AMERICAN JURISPRUDENCE

The U.S. Declaration of Independence states that it has become necessary for the people of the United States to assume "the separate and equal station to which the Laws of Nature
Nature
and of Nature's God entitle them". Some early American lawyers and judges perceived natural law as too tenuous, amorphous and evanescent a legal basis for grounding concrete rights and governmental limitations . Natural law did, however, serve as authority for legal claims and rights in some judicial decisions, legislative acts, and legal pronouncements. Robert Lowry Clinton argues that the U.S. Constitution rests on a common law foundation and the common law, in turn, rests on a classical natural law foundation.

HOBBES

Thomas Hobbes

By the 17th Century, the Medieval
Medieval
teleological view came under intense criticism from some quarters. Thomas Hobbes instead founded a contractualist theory of legal positivism on what all men could agree upon: what they sought (happiness) was subject to contention, but a broad consensus could form around what they feared (violent death at the hands of another). The natural law was how a rational human being, seeking to survive and prosper, would act. Natural law, therefore, was discovered by considering humankind's natural rights , whereas previously it could be said that natural rights were discovered by considering the natural law. In Hobbes' opinion, the only way natural law could prevail was for men to submit to the commands of the sovereign. Because the ultimate source of law now comes from the sovereign, and the sovereign's decisions need not be grounded in morality, legal positivism is born. Jeremy Bentham 's modifications on legal positivism further developed the theory.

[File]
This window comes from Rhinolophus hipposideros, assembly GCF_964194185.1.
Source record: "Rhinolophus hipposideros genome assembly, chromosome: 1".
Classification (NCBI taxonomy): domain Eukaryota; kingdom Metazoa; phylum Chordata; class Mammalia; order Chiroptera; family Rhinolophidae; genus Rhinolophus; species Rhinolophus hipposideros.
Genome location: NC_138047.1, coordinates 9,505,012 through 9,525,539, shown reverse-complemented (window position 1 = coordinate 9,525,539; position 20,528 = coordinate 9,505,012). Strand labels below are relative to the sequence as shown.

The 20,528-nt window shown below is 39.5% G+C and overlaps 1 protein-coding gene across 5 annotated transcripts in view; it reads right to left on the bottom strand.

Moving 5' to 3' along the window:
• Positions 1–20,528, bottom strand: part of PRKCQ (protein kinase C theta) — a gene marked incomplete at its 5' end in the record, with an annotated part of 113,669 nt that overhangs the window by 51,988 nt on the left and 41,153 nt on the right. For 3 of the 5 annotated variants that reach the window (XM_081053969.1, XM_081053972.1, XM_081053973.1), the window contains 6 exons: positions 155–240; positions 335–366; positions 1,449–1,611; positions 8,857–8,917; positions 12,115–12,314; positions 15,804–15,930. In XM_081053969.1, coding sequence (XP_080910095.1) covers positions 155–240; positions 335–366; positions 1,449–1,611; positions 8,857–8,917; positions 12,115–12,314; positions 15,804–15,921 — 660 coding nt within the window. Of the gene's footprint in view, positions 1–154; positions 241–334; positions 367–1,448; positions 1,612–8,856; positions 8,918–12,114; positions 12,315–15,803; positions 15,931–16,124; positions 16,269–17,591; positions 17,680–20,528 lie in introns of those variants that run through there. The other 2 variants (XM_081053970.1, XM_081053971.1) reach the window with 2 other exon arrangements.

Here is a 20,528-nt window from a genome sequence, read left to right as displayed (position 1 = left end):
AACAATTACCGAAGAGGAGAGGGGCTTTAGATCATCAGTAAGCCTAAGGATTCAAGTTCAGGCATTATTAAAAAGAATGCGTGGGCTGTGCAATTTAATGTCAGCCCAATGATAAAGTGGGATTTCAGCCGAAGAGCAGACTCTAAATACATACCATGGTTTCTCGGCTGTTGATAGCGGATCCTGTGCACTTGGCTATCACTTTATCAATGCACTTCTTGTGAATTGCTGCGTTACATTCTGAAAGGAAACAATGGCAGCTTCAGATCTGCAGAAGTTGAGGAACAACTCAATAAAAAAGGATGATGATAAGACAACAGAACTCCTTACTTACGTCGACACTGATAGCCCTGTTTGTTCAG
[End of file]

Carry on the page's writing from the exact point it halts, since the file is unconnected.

As used by Thomas Hobbes in his treatises _Leviathan _ and _De Cive _, natural law is "a precept , or general rule, found out by reason , by which a man is forbidden to do that which is destructive of his life, or takes away the means of preserving the same; and to omit that by which he thinks it may best be preserved."

According to Hobbes, there are nineteen Laws. The first two are expounded in chapter XIV of Leviathan ("of the first and second natural laws; and of contracts"); the others in chapter XV ("of other laws of nature").

* The first Law
Law
of nature is _that every man ought to endeavour peace, as far as he has hope of obtaining it; and when he cannot obtain it, that he may seek and use all helps and advantages of war_. * The second Law
Law
of nature is _that a man be willing, when others are so too, as far forth, as for peace, and defence of himself he shall think it necessary, to lay down this right to all things; and be contented with so much liberty against other men, as he would allow other men against himself._ * The third Law
Law
is _that men perform their covenants made._ In this law of nature consisteth the fountain and original of justice... when a covenant is made, then to break it is unjust and the definition of injustice is no other than the not performance of covenant. And whatsoever is not unjust is just. * The fourth Law
Law
is _that a man which receiveth benefit from another of mere grace, endeavour that he which giveth it, have no reasonable cause to repent him of his good will._ Breach of this law is called ingratitude. * The fifth Law
Law
is complaisance: _that every man strive to accommodate himself to the rest._ The observers of this law may be called sociable; the contrary, stubborn, insociable, forward, intractable. * The sixth Law
Law